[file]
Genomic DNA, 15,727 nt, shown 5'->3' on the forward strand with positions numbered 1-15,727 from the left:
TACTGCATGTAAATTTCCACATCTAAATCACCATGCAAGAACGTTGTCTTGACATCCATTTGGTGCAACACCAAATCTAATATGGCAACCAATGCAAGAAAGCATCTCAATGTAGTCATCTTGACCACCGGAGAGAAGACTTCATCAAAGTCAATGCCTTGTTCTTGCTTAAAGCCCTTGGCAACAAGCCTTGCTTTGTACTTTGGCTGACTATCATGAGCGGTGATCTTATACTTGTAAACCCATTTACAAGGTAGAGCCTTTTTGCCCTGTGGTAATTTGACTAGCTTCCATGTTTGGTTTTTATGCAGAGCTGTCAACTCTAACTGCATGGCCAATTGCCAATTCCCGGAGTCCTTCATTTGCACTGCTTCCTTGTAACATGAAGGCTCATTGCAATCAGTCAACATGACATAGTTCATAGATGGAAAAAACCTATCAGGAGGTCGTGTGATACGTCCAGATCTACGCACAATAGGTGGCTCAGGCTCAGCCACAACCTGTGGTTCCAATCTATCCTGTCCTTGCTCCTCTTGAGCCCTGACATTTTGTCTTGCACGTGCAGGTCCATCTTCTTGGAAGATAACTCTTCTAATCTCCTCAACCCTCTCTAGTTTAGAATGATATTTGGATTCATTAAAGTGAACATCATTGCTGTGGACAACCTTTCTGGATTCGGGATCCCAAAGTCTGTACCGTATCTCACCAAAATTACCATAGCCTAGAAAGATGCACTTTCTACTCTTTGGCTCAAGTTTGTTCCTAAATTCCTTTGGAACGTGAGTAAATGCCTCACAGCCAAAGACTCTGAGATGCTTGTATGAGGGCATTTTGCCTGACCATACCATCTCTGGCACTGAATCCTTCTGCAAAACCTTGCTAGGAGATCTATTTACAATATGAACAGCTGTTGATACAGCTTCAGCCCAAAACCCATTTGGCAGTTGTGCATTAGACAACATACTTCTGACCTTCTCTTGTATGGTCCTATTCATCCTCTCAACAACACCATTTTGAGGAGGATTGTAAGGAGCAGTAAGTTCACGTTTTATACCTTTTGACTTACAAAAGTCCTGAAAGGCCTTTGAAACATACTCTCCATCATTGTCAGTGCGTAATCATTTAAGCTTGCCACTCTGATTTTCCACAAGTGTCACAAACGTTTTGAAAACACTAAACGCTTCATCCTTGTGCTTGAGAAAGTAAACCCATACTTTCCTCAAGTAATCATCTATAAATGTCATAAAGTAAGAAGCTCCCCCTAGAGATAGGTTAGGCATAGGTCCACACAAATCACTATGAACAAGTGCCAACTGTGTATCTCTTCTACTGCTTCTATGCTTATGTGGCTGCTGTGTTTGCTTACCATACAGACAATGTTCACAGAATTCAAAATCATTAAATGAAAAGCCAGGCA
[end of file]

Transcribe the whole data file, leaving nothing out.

Genomic DNA, 15,727 nt, shown 5'->3' on the forward strand with positions numbered 1-15,727 from the left:
TACTGCATGTAAATTTCCACATCTAAATCACCATGCAAGAACGTTGTCTTGACATCCATTTGGTGCAACACCAAATCTAATATGGCAACCAATGCAAGAAAGCATCTCAATGTAGTCATCTTGACCACCGGAGAGAAGACTTCATCAAAGTCAATGCCTTGTTCTTGCTTAAAGCCCTTGGCAACAAGCCTTGCTTTGTACTTTGGCTGACTATCATGAGCGGTGATCTTATACTTGTAAACCCATTTACAAGGTAGAGCCTTTTTGCCCTGTGGTAATTTGACTAGCTTCCATGTTTGGTTTTTATGCAGAGCTGTCAACTCTAACTGCATGGCCAATTGCCAATTCCCGGAGTCCTTCATTTGCACTGCTTCCTTGTAACATGAAGGCTCATTGCAATCAGTCAACATGACATAGTTCATAGATGGAAAAAACCTATCAGGAGGTCGTGTGATACGTCCAGATCTACGCACAATAGGTGGCTCAGGCTCAGCCACAACCTGTGGTTCCAATCTATCCTGTCCTTGCTCCTCTTGAGCCCTGACATTTTGTCTTGCACGTGCAGGTCCATCTTCTTGGAAGATAACTCTTCTAATCTCCTCAACCCTCTCTAGTTTAGAATGATATTTGGATTCATTAAAGTGAACATCATTGCTGTGGACAACCTTTCTGGATTCGGGATCCCAAAGTCTGTACCGTATCTCACCAAAATTACCATAGCCTAGAAAGATGCACTTTCTACTCTTTGGCTCAAGTTTGTTCCTAAATTCCTTTGGAACGTGAGTAAATGCCTCACAGCCAAAGACTCTGAGATGCTTGTATGAGGGCATTTTGCCTGACCATACCATCTCTGGCACTGAATCCTTCTGCAAAACCTTGCTAGGAGATCTATTTACAATATGAACAGCTGTTGATACAGCTTCAGCCCAAAACCCATTTGGCAGTTGTGCATTAGACAACATACTTCTGACCTTCTCTTGTATGGTCCTATTCATCCTCTCAACAACACCATTTTGAGGAGGATTGTAAGGAGCAGTAAGTTCACGTTTTATACCTTTTGACTTACAAAAGTCCTGAAAGGCCTTTGAAACATACTCTCCATCATTGTCAGTGCGTAATCATTTAAGCTTGCCACTCTGATTTTCCACAAGTGTCACAAACGTTTTGAAAACACTAAACGCTTCATCCTTGTGCTTGAGAAAGTAAACCCATACTTTCCTCAAGTAATCATCTATAAATGTCATAAAGTAAGAAGCTCCCCCTAGAGATAGGTTAGGCATAGGTCCACACAAATCACTATGAACAAGTGCCAACTGTGTATCTCTTCTACTGCTTCTATGCTTATGTGGCTGCTGTGTTTGCTTACCATACAGACAATGTTCACAGAATTCAAAATCATTAAATGAAAAGCCAGGCA